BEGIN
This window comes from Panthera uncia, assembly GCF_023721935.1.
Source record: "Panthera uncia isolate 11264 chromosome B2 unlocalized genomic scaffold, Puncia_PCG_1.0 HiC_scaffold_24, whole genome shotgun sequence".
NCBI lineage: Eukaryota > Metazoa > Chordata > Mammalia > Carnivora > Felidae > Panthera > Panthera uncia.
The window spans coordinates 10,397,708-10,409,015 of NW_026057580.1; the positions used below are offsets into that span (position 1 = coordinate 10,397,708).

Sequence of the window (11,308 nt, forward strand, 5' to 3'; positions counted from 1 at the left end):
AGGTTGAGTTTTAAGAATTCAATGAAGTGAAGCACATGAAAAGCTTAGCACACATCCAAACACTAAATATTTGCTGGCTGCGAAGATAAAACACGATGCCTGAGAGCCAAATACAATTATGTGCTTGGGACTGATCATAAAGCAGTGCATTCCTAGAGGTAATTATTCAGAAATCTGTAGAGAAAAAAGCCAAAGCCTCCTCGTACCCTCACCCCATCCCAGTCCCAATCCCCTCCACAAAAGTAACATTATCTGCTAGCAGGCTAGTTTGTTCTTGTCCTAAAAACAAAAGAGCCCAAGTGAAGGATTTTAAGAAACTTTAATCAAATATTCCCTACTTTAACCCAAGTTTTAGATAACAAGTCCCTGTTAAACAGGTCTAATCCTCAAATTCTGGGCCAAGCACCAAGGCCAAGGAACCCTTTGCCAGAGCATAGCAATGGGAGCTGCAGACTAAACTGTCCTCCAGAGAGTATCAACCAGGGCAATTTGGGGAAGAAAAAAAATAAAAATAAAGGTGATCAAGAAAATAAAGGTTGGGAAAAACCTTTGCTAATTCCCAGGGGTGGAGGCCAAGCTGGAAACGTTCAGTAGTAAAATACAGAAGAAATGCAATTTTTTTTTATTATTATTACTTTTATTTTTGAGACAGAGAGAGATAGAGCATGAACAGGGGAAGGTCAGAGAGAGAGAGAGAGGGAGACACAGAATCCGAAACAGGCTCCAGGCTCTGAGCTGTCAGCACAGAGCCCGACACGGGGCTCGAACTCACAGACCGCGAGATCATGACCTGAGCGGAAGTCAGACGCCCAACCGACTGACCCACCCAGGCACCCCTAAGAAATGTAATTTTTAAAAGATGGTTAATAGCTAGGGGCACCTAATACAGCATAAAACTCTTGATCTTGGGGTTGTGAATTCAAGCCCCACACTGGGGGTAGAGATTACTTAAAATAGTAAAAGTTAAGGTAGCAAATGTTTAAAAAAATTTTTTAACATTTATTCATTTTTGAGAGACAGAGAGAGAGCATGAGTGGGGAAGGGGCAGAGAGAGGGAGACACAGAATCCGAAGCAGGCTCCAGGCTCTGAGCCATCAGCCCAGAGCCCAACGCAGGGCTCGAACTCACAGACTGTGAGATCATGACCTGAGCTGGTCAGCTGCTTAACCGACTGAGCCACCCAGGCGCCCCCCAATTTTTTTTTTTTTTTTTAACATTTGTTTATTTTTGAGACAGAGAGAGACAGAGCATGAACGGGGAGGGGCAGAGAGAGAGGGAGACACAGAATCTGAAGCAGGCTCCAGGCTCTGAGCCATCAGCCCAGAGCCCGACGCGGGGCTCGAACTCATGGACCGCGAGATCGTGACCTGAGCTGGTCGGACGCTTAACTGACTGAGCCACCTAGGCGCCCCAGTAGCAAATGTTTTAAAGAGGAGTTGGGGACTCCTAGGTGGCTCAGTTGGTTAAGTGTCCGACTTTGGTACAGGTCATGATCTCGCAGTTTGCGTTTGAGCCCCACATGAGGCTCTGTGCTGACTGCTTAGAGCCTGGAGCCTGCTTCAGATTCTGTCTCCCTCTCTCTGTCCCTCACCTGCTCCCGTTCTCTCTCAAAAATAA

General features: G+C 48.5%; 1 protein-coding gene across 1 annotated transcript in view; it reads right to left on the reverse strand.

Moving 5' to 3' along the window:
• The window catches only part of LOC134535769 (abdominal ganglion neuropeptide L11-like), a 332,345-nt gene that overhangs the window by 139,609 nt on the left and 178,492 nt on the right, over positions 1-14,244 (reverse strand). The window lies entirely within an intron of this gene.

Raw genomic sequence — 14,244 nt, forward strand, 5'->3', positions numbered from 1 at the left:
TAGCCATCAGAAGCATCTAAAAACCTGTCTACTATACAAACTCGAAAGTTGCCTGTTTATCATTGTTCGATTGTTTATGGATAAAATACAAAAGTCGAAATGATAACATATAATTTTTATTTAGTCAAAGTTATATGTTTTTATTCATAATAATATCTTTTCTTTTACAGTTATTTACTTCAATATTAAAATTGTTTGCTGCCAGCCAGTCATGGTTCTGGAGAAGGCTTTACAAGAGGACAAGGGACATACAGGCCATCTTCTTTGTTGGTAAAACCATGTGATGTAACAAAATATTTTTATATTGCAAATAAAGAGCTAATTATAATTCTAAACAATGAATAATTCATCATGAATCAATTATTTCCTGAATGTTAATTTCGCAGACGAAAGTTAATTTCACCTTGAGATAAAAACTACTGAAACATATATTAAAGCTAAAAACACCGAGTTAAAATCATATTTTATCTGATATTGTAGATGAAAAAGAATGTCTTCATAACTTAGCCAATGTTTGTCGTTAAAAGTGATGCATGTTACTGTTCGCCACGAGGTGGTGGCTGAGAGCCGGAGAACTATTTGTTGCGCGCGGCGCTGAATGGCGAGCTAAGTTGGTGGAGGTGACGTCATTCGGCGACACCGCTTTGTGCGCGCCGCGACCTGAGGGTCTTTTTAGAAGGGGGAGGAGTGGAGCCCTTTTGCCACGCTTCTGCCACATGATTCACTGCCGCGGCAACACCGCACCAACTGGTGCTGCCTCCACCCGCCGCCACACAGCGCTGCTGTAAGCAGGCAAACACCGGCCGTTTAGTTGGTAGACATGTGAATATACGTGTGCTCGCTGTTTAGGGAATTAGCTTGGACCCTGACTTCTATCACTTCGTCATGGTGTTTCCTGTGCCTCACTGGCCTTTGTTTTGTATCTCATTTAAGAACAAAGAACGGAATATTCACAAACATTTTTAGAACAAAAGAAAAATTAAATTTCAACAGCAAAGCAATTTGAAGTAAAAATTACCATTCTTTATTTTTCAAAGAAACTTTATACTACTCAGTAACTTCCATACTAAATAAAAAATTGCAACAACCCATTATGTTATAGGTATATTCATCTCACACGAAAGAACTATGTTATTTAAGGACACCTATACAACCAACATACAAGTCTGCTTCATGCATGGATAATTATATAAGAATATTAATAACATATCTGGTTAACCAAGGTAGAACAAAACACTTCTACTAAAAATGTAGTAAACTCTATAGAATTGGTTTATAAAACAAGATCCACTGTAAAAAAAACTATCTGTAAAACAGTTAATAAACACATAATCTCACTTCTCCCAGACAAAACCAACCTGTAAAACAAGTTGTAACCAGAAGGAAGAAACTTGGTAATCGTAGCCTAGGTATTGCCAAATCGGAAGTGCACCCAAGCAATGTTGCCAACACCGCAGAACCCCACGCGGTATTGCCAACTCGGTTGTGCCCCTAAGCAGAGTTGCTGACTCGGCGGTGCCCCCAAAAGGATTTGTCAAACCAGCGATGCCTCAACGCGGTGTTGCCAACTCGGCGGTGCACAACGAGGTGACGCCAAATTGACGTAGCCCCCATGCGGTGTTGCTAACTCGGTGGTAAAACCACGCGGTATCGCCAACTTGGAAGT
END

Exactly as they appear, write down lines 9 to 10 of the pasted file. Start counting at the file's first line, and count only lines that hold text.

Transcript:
• The window catches only part of LOC134535769 (abdominal ganglion neuropeptide L11-like), a 332,345-nt gene that overhangs the window by 139,609 nt on the left and 178,492 nt on the right, over positions 1-14,244 (reverse strand). The window lies entirely within an intron of this gene.

Raw genomic sequence — 14,244 nt, forward strand, 5'->3', positions numbered from 1 at the left: